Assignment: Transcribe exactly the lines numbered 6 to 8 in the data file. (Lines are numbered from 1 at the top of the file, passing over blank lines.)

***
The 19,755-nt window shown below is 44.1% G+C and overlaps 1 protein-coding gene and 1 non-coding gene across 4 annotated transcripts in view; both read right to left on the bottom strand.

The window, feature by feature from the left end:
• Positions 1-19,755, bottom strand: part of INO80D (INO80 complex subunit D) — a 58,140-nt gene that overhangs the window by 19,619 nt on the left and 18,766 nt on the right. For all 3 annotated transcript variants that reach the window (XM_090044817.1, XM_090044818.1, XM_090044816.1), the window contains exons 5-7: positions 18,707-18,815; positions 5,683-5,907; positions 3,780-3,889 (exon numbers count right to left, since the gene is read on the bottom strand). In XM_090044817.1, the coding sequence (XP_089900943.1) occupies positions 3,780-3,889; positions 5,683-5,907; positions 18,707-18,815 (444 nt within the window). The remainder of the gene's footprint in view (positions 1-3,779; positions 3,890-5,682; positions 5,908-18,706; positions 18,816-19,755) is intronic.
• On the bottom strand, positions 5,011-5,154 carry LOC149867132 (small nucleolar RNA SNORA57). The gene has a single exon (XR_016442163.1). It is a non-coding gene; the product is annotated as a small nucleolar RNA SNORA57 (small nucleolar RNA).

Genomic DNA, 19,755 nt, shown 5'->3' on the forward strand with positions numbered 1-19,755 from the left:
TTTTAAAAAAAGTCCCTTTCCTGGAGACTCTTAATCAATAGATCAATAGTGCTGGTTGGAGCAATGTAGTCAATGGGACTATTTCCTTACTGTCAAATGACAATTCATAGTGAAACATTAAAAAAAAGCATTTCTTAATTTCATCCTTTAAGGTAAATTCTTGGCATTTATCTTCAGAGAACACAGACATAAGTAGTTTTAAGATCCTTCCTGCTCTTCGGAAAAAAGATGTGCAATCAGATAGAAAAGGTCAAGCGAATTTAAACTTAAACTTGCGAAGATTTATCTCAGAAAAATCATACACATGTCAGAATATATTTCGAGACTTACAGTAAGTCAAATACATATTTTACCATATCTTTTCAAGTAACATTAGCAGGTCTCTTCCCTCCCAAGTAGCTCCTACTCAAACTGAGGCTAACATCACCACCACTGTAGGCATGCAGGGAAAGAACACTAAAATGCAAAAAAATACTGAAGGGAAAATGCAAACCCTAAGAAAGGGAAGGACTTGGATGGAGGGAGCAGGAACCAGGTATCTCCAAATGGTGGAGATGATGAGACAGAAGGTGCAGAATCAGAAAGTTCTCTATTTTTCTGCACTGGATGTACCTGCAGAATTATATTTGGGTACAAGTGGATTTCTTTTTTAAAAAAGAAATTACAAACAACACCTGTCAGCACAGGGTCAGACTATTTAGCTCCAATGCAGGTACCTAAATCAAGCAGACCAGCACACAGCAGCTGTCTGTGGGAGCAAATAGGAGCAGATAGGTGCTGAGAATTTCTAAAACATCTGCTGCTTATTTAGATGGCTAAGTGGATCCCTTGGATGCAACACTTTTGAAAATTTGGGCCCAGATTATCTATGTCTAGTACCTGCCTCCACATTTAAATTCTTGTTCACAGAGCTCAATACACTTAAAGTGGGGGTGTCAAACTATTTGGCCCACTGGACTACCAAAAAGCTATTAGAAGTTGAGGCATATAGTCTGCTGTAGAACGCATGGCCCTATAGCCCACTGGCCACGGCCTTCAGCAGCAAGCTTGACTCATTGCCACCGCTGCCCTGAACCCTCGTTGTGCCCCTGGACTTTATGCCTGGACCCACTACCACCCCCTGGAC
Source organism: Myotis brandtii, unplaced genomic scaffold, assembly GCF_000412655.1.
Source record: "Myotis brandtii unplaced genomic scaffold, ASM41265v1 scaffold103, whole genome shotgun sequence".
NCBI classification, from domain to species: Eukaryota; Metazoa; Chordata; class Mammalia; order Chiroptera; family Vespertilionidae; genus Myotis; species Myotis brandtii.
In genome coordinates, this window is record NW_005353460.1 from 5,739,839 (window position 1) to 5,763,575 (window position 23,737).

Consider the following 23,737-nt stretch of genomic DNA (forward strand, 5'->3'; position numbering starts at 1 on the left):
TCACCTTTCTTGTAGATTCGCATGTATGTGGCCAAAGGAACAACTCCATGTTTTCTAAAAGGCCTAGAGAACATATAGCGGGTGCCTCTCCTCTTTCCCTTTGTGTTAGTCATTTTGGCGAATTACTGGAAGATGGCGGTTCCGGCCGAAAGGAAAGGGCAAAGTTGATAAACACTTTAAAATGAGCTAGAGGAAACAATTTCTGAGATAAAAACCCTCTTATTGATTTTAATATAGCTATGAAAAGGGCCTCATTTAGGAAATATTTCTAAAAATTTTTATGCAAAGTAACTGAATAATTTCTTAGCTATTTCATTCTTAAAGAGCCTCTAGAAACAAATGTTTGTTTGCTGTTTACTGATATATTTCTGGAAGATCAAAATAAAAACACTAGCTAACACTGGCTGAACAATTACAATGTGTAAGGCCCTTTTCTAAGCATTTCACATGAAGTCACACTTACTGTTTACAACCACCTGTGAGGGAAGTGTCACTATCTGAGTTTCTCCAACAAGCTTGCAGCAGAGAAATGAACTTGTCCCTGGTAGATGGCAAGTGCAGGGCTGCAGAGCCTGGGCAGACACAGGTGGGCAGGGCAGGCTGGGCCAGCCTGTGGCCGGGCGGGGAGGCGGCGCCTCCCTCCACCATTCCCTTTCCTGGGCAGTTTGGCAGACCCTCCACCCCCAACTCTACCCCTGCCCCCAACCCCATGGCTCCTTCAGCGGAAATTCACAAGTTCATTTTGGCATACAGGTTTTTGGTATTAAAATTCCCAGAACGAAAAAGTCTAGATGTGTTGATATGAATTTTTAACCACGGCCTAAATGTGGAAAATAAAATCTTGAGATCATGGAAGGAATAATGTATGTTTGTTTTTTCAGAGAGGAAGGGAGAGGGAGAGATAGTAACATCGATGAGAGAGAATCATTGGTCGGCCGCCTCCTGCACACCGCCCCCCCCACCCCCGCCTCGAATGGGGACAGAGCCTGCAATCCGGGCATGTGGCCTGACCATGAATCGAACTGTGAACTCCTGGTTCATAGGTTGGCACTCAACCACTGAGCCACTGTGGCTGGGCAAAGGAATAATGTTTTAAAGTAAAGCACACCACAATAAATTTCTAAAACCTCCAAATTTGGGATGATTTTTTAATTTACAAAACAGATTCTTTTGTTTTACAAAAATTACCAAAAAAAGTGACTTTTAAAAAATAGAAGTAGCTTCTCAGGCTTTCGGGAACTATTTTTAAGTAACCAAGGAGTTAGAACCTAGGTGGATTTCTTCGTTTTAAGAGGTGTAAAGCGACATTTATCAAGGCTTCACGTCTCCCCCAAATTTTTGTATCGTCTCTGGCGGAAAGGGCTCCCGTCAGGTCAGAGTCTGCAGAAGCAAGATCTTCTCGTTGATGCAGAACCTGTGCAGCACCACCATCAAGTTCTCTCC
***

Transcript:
TTTTAAAAAAAGTCCCTTTCCTGGAGACTCTTAATCAATAGATCAATAGTGCTGGTTGGAGCAATGTAGTCAATGGGACTATTTCCTTACTGTCAAATGACAATTCATAGTGAAACATTAAAAAAAAGCATTTCTTAATTTCATCCTTTAAGGTAAATTCTTGGCATTTATCTTCAGAGAACACAGACATAAGTAGTTTTAAGATCCTTCCTGCTCTTCGGAAAAAAGATGTGCAATCAGATAGAAAAGGTCAAGCGAATTTAAACTTAAACTTGCGAAGATTTATCTCAGAAAAATCATACACATGTCAGAATATATTTCGAGACTTACAGTAAGTCAAATACATATTTTACCATATCTTTTCAAGTAACATTAGCAGGTCTCTTCCCTCCCAAGTAGCTCCTACTCAAACTGAGGCTAACATCACCACCACTGTAGGCATGCAGGGAAAGAACACTAAAATGCAAAAAAATACTGAAGGGAAAATGCAAACCCTAAGAAAGGGAAGGACTTGGATGGAGGGAGCAGGAACCAGGTATCTCCAAATGGTGGAGATGATGAGACAGAAGGTGCAGAATCAGAAAGTTCTCTATTTTTCTGCACTGGATGTACCTGCAGAATTATATTTGGGTACAAGTGGATTTCTTTTTTAAAAAAGAAATTACAAACAACACCTGTCAGCACAGGGTCAGACTATTTAGCTCCAATGCAGGTACCTAAATCAAGCAGACCAGCACACAGCAGCTGTCTGTGGGAGCAAATAGGAGCAGATAGGTGCTGAGAATTTCTAAAACATCTGCTGCTTATTTAGATGGCTAAGTGGATCCCTTGGATGCAACACTTTTGAAAATTTGGGCCCAGATTATCTATGTCTAGTACCTGCCTCCACATTTAAATTCTTGTTCACAGAGCTCAATACACTTAAAGTGGGGGTGTCAAACTATTTGGCCCACTGGACTACCAAAAAGCTATTAGAAGTTGAGGCATATAGTCTGCTGTAGAACGCATGGCCCTATAGCCCACTGGCCACGGCCTTCAGCAGCAAGCTTGACTCATTGCCACCGCTGCCCTGAACCCTCGTTGTGCCCCTGGACTTTATGCCTGGACCCACTACCACCCCCTGGAC
Source organism: Myotis brandtii, unplaced genomic scaffold, assembly GCF_000412655.1.
Source record: "Myotis brandtii unplaced genomic scaffold, ASM41265v1 scaffold103, whole genome shotgun sequence".